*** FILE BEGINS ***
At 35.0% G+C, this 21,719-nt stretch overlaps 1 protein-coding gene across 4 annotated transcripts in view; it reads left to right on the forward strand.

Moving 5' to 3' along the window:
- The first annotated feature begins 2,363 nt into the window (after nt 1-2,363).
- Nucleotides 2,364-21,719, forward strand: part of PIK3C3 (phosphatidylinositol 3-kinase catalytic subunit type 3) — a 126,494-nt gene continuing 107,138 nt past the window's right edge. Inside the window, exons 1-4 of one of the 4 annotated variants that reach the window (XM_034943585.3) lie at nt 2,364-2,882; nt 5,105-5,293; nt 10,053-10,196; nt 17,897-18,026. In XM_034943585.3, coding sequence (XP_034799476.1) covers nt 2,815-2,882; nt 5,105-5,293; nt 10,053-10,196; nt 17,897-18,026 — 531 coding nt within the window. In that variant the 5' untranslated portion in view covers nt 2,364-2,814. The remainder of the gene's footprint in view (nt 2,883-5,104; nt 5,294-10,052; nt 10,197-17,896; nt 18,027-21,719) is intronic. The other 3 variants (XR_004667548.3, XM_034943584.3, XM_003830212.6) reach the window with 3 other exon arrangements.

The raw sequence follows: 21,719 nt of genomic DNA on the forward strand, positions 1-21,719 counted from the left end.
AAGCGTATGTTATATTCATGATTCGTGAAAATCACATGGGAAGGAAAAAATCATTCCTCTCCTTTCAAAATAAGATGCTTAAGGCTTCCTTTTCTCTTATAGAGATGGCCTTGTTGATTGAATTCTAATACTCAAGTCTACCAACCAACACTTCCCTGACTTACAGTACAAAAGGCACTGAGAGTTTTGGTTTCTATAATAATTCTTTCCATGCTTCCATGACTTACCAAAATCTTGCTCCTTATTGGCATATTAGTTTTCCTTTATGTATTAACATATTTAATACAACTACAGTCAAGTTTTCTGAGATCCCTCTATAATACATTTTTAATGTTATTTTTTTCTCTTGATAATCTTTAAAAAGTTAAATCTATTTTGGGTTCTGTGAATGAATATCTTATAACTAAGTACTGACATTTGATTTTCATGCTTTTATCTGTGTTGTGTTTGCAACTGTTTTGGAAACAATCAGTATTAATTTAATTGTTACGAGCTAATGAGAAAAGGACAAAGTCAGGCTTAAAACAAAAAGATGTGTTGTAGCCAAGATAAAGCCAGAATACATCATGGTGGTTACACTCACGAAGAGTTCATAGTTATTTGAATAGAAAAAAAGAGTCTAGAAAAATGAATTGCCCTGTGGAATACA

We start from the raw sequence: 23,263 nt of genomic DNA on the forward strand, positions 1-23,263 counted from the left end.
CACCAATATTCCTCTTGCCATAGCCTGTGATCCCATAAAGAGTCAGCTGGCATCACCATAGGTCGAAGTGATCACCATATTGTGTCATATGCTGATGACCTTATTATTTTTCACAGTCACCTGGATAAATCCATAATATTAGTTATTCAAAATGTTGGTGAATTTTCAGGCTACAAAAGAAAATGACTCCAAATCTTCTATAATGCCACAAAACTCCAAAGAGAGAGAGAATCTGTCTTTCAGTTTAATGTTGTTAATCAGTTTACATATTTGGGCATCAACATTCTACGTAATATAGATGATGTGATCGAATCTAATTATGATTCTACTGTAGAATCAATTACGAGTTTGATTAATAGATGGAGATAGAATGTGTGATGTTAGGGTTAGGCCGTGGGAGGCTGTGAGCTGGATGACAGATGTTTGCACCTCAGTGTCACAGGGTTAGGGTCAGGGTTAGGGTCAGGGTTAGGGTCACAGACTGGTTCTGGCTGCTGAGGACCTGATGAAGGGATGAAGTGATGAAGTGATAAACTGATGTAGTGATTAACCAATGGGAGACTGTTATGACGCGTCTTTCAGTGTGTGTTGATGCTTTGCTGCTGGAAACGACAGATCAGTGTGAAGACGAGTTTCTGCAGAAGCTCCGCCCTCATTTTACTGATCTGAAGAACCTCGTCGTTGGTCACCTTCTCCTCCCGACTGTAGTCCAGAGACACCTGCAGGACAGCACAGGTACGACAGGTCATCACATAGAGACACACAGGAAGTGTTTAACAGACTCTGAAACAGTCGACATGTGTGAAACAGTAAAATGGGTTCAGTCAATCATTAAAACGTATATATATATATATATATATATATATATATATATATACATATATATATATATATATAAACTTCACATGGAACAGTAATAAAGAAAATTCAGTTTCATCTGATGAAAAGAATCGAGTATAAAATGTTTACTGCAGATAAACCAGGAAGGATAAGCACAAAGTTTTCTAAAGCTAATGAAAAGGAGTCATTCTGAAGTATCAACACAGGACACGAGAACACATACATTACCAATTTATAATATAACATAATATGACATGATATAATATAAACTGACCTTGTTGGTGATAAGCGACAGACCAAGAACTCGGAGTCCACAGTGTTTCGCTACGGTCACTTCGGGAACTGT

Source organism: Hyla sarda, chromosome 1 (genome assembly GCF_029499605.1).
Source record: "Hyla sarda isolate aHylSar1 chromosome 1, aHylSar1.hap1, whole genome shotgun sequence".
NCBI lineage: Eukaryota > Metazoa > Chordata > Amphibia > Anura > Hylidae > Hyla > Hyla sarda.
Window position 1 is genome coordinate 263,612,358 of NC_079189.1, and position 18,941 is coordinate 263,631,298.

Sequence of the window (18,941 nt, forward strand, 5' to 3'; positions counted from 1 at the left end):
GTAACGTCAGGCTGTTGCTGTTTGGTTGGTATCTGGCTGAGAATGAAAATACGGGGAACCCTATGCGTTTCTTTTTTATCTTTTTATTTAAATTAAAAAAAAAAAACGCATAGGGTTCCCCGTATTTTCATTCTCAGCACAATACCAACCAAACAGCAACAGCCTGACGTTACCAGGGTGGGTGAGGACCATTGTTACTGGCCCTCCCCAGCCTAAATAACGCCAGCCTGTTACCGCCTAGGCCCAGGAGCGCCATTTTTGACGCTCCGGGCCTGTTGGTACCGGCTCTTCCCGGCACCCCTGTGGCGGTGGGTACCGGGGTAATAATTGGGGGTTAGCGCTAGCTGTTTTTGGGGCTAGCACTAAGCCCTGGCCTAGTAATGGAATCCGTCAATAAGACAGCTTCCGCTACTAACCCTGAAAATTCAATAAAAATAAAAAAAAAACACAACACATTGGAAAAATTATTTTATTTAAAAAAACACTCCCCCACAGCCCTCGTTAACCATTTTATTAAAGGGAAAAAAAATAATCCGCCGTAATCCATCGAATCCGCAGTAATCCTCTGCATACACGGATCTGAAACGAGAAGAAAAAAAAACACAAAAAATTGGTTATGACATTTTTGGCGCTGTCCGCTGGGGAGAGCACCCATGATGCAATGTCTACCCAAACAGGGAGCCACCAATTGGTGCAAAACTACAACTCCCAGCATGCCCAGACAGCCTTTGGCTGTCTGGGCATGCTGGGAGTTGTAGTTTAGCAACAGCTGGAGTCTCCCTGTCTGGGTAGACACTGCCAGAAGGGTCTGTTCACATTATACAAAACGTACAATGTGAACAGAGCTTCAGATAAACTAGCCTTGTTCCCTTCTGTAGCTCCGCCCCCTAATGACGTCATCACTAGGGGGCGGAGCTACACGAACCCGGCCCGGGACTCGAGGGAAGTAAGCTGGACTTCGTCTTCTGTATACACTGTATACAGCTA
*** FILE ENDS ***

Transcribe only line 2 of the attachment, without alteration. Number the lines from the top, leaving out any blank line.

Moving 5' to 3' along the window: